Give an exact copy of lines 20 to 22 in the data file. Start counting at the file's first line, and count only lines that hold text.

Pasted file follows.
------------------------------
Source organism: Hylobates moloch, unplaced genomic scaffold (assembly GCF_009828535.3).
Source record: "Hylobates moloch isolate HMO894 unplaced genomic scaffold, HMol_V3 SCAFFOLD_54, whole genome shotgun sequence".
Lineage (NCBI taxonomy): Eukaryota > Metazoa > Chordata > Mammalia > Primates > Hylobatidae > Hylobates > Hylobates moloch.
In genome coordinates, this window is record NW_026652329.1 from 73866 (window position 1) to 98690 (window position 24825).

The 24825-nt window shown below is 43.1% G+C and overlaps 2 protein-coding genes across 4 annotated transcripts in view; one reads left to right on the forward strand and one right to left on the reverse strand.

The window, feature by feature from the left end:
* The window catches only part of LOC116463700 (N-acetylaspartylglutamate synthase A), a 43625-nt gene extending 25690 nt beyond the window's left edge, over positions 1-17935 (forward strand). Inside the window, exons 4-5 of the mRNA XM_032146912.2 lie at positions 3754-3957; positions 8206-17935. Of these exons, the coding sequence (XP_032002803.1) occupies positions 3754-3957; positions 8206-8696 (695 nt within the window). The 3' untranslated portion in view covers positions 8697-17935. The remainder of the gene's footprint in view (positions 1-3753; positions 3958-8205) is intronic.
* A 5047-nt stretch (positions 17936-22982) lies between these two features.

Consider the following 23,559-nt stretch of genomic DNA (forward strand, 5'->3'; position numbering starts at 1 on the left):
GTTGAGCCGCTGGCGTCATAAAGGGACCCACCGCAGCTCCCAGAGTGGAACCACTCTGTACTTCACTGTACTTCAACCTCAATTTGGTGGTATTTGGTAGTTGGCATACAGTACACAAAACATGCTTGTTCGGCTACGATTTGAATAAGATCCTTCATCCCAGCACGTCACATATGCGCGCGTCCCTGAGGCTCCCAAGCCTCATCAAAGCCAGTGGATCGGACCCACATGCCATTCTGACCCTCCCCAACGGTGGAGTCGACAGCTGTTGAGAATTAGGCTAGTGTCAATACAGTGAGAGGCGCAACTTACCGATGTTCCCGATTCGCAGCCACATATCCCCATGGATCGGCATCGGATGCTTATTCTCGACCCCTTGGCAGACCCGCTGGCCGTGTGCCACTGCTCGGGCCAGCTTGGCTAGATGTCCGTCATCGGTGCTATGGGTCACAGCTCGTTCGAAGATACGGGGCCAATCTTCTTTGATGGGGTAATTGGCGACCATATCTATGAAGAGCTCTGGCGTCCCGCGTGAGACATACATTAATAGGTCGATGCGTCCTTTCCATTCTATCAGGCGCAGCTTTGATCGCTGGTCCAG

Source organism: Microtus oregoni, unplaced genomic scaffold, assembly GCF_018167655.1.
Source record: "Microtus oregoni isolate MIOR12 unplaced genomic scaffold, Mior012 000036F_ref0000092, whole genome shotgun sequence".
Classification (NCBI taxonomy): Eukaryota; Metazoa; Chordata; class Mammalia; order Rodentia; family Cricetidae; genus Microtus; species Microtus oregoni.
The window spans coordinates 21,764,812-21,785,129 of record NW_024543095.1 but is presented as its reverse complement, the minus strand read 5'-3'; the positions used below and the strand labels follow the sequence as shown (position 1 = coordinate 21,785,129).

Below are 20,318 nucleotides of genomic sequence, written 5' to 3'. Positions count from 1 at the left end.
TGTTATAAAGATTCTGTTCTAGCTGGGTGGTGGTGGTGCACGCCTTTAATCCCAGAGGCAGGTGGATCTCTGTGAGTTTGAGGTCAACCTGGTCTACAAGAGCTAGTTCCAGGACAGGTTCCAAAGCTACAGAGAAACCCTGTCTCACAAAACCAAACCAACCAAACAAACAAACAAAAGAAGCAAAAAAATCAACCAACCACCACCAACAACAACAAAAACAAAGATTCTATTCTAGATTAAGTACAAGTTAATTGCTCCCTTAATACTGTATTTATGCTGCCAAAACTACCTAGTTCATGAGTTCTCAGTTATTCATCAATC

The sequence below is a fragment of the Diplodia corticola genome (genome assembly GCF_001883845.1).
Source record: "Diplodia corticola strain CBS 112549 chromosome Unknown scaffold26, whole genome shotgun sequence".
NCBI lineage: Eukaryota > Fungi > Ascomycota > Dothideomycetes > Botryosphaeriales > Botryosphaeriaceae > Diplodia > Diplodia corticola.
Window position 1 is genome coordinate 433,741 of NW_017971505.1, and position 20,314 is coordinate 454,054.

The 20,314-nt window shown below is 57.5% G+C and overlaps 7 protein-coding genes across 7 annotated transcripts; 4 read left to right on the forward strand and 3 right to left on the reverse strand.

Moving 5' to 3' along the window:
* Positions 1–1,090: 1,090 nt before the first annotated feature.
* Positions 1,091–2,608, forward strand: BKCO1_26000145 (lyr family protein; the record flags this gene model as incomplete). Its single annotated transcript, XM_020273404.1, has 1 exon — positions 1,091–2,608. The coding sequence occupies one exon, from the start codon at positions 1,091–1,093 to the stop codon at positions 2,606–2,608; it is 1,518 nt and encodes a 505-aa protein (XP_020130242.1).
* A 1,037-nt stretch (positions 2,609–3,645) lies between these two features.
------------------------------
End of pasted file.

Window position 1 is genome coordinate 433,741 of NW_017971505.1, and position 20,314 is coordinate 454,054.

The 20,314-nt window shown below is 57.5% G+C and overlaps 7 protein-coding genes across 7 annotated transcripts; 4 read left to right on the forward strand and 3 right to left on the reverse strand.

Moving 5' to 3' along the window: